‘œYou know how advice is: you only want it if it agrees with what you wanted to do anyways.’ – John Steinbeck
There are three stages of flabbiness in life. Each is more restricting and stifling than the one before. They creep insidiously over me like vines until it takes one hell of a struggle to escape their clutches. If ever I feel the saggy symptoms snuffling up on my life then I know it is time to hit the road.
The first stage of flabbiness, and the easiest to fix, is physical flabbiness. It begins when busy schedules, dark winter days and eating too much win the devil’s footrace against the part of me that knows that exercise isn’t a waste of time but actually makes me more efficient, alert and happy. Despite knowing this I am still at times sufficiently idle to let my standards slip and my fitness slide away. Fitness is like chasing a shoal of fish: difficult to master and get on top of, easy to lose.
If I don’t go running for a few days, I feel cooped up and ratty. Leave it a few more and the habit is broken. I know I need to run. I want to run. But I just can’t be bothered. Flabbiness has begun to set in, slowly, invasively, like cataracts. Before I know it I am easing out my belt buckle and blaming my sloth on the effects of age.
The second stage is mental flabbiness. Give up exercising, stop forcing myself out the front door for a run and inevitably my mind starts to sag too. I used to feel alert and inquisitive. I read lots of books. But one evening I came home tired. Flopping down onto the sofa I reached for the television remote instead. Suddenly I am gripped by light entertainment. I realise how pleasant life can be if I stop thinking about it. It is much simpler to exist than to live. I’mve got a dishwasher and a coffee percolator and I drink at home most nights with the TV on. I sit slumped in front of the telly flicking round the channels until I have frittered away enough of my life that it’s time to go to bed.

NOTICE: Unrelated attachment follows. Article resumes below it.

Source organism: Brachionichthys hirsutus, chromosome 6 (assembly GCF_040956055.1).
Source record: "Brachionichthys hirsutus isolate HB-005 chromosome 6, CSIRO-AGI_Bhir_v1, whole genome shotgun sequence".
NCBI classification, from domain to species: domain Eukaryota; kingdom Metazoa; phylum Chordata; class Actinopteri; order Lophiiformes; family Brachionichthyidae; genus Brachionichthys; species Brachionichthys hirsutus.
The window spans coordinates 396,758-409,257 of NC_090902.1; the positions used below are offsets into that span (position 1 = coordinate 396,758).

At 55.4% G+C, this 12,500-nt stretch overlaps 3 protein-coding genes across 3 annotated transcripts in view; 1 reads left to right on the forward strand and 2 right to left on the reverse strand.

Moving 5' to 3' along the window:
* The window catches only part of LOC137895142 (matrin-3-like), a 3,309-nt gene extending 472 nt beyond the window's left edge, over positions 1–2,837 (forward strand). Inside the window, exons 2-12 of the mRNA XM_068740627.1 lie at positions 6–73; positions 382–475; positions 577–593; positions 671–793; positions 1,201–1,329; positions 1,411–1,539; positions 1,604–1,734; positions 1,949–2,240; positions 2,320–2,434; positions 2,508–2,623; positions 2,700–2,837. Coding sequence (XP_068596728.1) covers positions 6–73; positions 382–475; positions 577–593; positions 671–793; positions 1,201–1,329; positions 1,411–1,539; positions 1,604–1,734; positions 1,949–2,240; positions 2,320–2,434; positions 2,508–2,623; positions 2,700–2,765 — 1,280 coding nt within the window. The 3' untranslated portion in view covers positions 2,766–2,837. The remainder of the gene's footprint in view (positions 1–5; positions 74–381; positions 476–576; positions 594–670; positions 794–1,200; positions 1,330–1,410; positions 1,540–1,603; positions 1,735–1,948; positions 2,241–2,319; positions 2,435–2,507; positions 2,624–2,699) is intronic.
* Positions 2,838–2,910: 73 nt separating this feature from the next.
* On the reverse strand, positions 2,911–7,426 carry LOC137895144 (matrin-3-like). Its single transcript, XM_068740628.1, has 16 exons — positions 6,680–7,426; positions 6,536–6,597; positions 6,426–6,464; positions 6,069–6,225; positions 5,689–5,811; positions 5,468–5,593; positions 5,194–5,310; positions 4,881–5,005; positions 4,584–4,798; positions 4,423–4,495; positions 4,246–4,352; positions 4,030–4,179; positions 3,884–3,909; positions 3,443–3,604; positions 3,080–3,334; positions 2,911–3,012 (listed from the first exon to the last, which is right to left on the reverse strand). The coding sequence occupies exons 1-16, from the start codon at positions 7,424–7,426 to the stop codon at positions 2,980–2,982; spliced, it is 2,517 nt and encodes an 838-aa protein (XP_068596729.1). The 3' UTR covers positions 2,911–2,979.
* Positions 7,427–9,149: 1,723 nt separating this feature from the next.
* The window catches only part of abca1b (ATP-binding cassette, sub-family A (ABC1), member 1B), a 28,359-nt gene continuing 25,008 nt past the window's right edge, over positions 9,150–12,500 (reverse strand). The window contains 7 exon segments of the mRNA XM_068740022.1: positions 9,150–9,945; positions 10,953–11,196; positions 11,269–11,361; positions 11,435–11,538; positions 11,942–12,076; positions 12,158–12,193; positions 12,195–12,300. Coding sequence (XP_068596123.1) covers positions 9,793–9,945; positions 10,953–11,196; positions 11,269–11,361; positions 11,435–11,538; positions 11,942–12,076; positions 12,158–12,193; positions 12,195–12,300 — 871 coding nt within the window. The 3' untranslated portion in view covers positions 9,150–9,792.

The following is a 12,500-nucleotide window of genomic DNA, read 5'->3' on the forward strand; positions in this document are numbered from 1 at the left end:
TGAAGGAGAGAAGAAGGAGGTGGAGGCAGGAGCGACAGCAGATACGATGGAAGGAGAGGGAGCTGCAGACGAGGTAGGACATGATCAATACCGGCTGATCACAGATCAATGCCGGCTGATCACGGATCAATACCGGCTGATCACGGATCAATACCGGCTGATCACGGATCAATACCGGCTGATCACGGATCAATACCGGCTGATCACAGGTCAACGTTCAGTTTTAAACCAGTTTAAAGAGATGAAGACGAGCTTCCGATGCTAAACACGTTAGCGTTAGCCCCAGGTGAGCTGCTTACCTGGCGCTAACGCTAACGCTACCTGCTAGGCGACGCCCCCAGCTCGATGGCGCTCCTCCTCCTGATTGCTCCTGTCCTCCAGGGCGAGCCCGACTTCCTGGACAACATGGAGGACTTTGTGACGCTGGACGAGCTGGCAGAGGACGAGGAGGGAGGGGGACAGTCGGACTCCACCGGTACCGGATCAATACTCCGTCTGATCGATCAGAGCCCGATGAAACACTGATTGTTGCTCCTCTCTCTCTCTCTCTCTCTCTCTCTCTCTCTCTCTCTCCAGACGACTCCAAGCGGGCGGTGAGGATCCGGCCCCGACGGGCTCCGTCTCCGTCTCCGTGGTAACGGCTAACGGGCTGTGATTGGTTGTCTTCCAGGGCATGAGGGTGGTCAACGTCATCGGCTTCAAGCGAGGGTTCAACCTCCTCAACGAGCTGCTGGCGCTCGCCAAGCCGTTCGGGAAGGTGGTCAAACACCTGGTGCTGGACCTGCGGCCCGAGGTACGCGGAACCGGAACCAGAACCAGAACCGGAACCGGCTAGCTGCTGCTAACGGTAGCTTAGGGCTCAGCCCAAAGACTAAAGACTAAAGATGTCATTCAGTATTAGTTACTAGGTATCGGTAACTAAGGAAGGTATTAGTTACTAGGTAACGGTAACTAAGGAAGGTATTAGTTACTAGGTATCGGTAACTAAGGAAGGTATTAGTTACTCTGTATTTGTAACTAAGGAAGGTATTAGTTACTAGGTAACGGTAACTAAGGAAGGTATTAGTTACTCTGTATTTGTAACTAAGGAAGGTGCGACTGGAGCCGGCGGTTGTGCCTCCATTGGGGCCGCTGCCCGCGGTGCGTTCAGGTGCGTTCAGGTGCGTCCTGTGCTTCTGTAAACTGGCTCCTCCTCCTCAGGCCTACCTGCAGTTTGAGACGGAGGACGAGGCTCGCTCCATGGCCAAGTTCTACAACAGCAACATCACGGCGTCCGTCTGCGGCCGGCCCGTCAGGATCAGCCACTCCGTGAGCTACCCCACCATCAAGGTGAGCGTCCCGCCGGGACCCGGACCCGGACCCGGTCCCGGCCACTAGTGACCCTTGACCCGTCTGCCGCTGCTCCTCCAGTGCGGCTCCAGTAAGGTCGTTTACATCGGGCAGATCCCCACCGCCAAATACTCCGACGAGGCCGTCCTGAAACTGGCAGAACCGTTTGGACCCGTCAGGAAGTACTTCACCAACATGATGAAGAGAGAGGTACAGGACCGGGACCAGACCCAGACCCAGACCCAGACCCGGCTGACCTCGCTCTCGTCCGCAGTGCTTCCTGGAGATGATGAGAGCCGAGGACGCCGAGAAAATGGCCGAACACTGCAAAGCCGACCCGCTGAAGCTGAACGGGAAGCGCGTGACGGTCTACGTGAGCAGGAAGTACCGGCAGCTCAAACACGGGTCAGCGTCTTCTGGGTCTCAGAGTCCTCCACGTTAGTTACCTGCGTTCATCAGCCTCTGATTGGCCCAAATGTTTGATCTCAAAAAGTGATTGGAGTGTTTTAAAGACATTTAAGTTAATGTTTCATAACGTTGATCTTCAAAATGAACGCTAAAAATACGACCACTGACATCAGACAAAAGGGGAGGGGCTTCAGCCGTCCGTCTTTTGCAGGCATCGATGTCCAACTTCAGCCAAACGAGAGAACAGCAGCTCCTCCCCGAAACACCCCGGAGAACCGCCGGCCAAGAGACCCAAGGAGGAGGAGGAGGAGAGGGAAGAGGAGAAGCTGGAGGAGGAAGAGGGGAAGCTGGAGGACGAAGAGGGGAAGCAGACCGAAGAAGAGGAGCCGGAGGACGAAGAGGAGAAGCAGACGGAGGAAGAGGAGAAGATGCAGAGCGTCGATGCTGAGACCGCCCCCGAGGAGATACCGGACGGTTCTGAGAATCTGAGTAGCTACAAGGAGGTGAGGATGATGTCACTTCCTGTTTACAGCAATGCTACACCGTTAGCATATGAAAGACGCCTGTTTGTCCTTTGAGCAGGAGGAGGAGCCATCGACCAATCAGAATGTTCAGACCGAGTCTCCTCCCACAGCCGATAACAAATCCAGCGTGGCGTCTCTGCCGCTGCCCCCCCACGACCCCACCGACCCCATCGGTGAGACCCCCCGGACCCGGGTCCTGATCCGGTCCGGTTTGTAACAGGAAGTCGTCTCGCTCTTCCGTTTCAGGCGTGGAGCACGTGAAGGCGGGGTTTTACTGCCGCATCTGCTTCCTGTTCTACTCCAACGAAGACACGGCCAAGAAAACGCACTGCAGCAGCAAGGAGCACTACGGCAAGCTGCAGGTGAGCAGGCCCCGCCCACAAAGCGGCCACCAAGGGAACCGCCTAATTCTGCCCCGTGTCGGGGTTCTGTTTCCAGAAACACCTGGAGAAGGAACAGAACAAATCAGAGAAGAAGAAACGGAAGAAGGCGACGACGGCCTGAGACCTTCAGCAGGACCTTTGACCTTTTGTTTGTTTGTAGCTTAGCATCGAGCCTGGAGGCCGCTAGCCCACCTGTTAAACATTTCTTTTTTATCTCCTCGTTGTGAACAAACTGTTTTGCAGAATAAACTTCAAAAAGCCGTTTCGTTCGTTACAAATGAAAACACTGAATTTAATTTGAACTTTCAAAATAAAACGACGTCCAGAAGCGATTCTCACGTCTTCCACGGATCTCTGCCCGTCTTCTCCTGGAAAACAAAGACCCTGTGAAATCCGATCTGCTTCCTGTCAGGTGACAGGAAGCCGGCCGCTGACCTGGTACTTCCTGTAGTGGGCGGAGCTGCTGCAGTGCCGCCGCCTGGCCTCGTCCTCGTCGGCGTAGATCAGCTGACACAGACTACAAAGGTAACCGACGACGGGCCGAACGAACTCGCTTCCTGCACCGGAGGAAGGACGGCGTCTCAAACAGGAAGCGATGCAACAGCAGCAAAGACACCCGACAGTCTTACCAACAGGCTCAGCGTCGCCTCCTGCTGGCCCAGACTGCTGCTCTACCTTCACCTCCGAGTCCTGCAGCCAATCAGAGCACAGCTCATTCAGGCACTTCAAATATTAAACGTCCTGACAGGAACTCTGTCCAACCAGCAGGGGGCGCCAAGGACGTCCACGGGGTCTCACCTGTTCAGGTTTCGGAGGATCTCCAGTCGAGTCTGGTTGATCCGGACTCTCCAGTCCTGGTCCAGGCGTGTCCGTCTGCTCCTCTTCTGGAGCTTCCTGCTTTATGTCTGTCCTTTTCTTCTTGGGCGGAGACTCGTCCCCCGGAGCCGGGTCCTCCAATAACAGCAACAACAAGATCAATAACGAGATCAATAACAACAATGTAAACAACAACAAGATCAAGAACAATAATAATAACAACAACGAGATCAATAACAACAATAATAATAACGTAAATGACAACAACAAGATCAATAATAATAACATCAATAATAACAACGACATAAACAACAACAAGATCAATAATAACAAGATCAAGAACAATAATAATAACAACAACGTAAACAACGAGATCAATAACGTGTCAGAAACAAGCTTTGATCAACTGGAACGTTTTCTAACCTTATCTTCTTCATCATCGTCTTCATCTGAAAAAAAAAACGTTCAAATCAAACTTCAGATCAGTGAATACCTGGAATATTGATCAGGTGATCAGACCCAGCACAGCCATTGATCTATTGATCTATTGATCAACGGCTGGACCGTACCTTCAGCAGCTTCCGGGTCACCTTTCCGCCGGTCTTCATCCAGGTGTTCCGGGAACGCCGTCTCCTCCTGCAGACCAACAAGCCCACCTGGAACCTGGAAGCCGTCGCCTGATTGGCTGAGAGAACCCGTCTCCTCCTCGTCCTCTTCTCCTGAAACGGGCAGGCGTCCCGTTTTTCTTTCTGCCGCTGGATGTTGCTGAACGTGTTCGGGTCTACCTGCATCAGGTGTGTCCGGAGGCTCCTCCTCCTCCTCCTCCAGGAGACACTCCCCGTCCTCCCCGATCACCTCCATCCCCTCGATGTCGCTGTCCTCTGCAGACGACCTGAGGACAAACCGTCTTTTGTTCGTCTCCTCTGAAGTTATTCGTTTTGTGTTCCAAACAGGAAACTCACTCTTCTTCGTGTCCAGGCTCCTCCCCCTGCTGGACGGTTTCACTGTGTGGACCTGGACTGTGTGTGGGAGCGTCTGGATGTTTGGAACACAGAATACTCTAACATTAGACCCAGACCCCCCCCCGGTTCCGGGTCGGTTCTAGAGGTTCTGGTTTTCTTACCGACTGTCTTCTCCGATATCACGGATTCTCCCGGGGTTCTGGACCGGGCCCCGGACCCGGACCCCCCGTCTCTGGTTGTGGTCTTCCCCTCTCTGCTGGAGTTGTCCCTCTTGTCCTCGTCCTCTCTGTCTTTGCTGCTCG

Finally, if I start forgetting any of these things, then I know I am on a slippery slope towards the third, terminal, stage of flabbiness: moral flabbiness!
Each day I am one day closer to my death. No matter how aware I am of this, it is still sometimes difficult to believe in my own death.
I don’t know when I will die, so putting things off to an indeterminate date in an un-guaranteed future is pretty daft.
I am happiest when I have a sense of purpose.
There are so many places I would still like to see, so many interesting people to meet, so much to do. And there is so little time. Before I know it I’mll be dead and what a bloody waste that will be if I’mve just been arsing around.
By the time I have succumbed to the debilitating onslaught of physical and mental flabbiness I am already well on the primrose path to moral flabbiness. Not only have I conceded my physical health and settled for candyfloss in place of a brain, I have accepted that this is good enough for my life. I have become comfortably numb. I have decided that Friends repeats and a Chinese takeaway are sufficient return for the privilege of being born, healthy and intelligent enough, in one of the richest, most free countries on the planet. I have a passport to explore the world. I will always be able to find some sort of work. I will never starve to death. It’s hard really for me to come up with any decent excuses. The choice is all mine.
Life is too brief and too rich to tiptoe through half-heartedly, rather than galloping at it with whooping excitement and ambition. And so I explode in rage just in time. It’s time to go prowling in the wilderness. It is time to live violently again. It is time to sort my life out. This can be done in two ways. I either jump in the nearest cold river for a bracing swim, or I plan a trip, set a start date and, come what may, begin.
This is an extract from my book There Are Other Rivers. I’mll post the next chapter here at the same time tomorrow evening.
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